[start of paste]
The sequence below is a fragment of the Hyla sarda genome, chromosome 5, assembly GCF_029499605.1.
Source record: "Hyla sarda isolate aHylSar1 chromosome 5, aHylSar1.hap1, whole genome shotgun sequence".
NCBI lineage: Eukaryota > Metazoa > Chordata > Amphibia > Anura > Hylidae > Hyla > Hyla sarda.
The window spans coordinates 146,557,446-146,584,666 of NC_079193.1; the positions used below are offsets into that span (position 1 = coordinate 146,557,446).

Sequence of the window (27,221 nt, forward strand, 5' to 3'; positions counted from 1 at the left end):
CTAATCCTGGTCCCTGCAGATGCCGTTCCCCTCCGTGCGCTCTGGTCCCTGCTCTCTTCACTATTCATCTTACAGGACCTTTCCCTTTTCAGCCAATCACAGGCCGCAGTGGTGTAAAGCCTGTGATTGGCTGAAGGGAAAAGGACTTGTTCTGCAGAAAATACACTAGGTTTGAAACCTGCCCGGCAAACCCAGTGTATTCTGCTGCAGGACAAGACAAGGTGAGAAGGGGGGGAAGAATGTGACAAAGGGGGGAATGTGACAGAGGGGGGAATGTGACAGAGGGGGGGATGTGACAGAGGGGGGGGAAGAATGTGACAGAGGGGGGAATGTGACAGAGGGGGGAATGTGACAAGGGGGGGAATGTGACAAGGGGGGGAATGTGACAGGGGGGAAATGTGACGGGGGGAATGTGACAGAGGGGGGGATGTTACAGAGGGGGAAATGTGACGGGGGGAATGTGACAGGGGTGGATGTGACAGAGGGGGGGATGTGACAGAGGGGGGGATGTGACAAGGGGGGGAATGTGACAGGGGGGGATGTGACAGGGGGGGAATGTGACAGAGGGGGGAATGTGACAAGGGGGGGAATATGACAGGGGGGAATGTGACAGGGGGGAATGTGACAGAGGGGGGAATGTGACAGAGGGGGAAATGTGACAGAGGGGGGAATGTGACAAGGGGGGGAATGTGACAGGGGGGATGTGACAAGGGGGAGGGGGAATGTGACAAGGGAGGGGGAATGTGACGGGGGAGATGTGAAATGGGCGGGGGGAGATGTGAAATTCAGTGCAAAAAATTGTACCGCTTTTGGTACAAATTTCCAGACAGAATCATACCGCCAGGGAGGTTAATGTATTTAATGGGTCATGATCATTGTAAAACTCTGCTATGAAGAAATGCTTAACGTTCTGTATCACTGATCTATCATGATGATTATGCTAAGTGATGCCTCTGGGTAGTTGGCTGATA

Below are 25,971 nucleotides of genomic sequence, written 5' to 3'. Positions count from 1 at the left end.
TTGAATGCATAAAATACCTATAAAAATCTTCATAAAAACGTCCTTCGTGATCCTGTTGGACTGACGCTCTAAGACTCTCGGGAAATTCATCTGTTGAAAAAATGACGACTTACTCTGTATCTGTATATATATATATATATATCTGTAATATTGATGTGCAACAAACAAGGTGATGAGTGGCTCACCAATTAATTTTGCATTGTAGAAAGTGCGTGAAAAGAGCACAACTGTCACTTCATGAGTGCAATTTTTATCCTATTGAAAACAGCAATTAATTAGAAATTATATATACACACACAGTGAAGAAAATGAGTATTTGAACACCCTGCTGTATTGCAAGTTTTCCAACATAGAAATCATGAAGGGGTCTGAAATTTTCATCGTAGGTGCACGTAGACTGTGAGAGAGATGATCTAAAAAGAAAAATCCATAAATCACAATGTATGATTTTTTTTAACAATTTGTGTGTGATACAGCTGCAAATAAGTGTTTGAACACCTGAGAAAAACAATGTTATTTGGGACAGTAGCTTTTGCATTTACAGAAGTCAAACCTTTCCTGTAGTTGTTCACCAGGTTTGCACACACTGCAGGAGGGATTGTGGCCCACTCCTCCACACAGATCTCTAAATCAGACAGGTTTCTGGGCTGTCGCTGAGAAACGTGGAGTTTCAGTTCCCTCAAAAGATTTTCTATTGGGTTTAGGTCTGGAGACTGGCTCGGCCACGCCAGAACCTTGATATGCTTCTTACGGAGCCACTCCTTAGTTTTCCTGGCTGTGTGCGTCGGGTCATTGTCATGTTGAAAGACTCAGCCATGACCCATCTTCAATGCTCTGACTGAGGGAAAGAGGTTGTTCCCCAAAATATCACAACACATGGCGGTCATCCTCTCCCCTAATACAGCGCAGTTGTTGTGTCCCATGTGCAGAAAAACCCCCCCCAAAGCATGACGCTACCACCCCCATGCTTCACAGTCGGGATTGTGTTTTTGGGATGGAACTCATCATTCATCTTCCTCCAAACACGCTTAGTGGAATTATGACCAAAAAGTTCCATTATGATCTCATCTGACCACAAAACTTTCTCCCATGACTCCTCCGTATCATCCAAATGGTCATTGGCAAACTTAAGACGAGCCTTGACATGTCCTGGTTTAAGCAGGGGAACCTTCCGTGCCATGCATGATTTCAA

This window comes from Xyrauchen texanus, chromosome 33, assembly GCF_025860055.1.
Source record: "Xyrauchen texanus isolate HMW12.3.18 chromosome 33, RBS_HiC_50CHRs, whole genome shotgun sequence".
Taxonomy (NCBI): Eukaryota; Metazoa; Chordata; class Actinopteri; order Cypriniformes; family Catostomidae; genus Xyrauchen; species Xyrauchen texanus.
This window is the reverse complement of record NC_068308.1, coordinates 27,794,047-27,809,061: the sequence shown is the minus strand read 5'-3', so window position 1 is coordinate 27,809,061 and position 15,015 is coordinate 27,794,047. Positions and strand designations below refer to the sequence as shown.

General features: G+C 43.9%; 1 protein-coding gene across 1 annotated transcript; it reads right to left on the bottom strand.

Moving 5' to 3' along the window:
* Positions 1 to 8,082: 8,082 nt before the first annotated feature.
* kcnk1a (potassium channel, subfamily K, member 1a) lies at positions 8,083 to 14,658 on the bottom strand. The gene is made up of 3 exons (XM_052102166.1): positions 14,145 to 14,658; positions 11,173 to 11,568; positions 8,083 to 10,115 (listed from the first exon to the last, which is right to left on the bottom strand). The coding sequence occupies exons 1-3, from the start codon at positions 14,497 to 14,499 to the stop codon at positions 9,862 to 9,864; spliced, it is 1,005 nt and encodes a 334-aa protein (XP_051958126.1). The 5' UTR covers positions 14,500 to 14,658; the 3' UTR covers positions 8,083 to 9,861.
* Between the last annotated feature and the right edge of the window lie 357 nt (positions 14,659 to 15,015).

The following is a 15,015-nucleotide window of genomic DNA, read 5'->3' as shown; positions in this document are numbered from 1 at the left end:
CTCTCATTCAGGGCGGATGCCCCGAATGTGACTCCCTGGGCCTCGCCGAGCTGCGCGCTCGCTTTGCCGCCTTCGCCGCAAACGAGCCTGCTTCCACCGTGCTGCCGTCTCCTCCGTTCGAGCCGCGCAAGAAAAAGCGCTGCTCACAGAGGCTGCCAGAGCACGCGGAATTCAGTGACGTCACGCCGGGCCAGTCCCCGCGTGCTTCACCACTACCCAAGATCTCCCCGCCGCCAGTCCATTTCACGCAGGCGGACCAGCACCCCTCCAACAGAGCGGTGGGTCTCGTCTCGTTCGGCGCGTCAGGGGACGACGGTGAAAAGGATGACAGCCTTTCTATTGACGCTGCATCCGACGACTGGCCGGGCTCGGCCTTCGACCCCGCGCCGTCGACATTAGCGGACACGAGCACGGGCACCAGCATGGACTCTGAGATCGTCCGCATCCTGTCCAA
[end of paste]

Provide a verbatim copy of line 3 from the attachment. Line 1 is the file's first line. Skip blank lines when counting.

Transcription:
NCBI lineage: Eukaryota > Metazoa > Chordata > Amphibia > Anura > Hylidae > Hyla > Hyla sarda.